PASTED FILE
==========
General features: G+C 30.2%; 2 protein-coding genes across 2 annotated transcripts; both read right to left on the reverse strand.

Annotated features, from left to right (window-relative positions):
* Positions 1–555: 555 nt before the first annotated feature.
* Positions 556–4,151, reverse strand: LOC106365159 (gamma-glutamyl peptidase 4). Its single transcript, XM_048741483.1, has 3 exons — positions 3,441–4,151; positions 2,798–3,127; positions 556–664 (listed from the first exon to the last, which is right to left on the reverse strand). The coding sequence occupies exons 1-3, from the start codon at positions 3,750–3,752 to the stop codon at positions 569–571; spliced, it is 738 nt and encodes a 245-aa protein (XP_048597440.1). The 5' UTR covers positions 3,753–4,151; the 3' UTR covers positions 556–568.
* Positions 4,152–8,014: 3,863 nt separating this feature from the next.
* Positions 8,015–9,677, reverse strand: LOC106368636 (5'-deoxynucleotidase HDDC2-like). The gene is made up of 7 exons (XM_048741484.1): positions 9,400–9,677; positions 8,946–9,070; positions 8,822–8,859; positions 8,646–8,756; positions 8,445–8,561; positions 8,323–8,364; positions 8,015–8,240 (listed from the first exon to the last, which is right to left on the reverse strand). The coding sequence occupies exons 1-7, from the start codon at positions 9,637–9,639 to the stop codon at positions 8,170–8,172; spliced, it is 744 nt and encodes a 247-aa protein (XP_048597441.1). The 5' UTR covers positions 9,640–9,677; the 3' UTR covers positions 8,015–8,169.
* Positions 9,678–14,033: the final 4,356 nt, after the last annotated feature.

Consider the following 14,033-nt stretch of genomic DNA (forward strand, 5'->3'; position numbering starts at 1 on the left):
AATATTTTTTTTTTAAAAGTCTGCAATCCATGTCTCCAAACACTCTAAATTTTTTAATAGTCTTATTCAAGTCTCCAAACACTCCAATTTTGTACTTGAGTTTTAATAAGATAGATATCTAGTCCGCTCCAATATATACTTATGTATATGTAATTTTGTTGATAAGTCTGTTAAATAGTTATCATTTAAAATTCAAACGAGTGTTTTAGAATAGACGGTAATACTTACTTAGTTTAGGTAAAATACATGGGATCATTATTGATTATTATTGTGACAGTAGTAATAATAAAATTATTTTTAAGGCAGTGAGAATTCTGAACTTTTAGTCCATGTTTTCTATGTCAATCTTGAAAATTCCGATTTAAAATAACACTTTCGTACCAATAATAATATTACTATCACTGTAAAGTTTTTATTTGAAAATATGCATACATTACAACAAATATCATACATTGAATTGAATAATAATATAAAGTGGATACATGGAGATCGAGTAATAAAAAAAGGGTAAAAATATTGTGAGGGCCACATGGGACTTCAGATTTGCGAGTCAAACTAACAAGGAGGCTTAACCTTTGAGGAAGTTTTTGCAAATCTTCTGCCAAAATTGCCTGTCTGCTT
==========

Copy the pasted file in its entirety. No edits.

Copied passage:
General features: G+C 30.2%; 2 protein-coding genes across 2 annotated transcripts; both read right to left on the reverse strand.

Annotated features, from left to right (window-relative positions):
* Positions 1–555: 555 nt before the first annotated feature.
* Positions 556–4,151, reverse strand: LOC106365159 (gamma-glutamyl peptidase 4). Its single transcript, XM_048741483.1, has 3 exons — positions 3,441–4,151; positions 2,798–3,127; positions 556–664 (listed from the first exon to the last, which is right to left on the reverse strand). The coding sequence occupies exons 1-3, from the start codon at positions 3,750–3,752 to the stop codon at positions 569–571; spliced, it is 738 nt and encodes a 245-aa protein (XP_048597440.1). The 5' UTR covers positions 3,753–4,151; the 3' UTR covers positions 556–568.
* Positions 4,152–8,014: 3,863 nt separating this feature from the next.
* Positions 8,015–9,677, reverse strand: LOC106368636 (5'-deoxynucleotidase HDDC2-like). The gene is made up of 7 exons (XM_048741484.1): positions 9,400–9,677; positions 8,946–9,070; positions 8,822–8,859; positions 8,646–8,756; positions 8,445–8,561; positions 8,323–8,364; positions 8,015–8,240 (listed from the first exon to the last, which is right to left on the reverse strand). The coding sequence occupies exons 1-7, from the start codon at positions 9,637–9,639 to the stop codon at positions 8,170–8,172; spliced, it is 744 nt and encodes a 247-aa protein (XP_048597441.1). The 5' UTR covers positions 9,640–9,677; the 3' UTR covers positions 8,015–8,169.
* Positions 9,678–14,033: the final 4,356 nt, after the last annotated feature.

Consider the following 14,033-nt stretch of genomic DNA (forward strand, 5'->3'; position numbering starts at 1 on the left):
AATATTTTTTTTTTAAAAGTCTGCAATCCATGTCTCCAAACACTCTAAATTTTTTAATAGTCTTATTCAAGTCTCCAAACACTCCAATTTTGTACTTGAGTTTTAATAAGATAGATATCTAGTCCGCTCCAATATATACTTATGTATATGTAATTTTGTTGATAAGTCTGTTAAATAGTTATCATTTAAAATTCAAACGAGTGTTTTAGAATAGACGGTAATACTTACTTAGTTTAGGTAAAATACATGGGATCATTATTGATTATTATTGTGACAGTAGTAATAATAAAATTATTTTTAAGGCAGTGAGAATTCTGAACTTTTAGTCCATGTTTTCTATGTCAATCTTGAAAATTCCGATTTAAAATAACACTTTCGTACCAATAATAATATTACTATCACTGTAAAGTTTTTATTTGAAAATATGCATACATTACAACAAATATCATACATTGAATTGAATAATAATATAAAGTGGATACATGGAGATCGAGTAATAAAAAAAGGGTAAAAATATTGTGAGGGCCACATGGGACTTCAGATTTGCGAGTCAAACTAACAAGGAGGCTTAACCTTTGAGGAAGTTTTTGCAAATCTTCTGCCAAAATTGCCTGTCTGCTT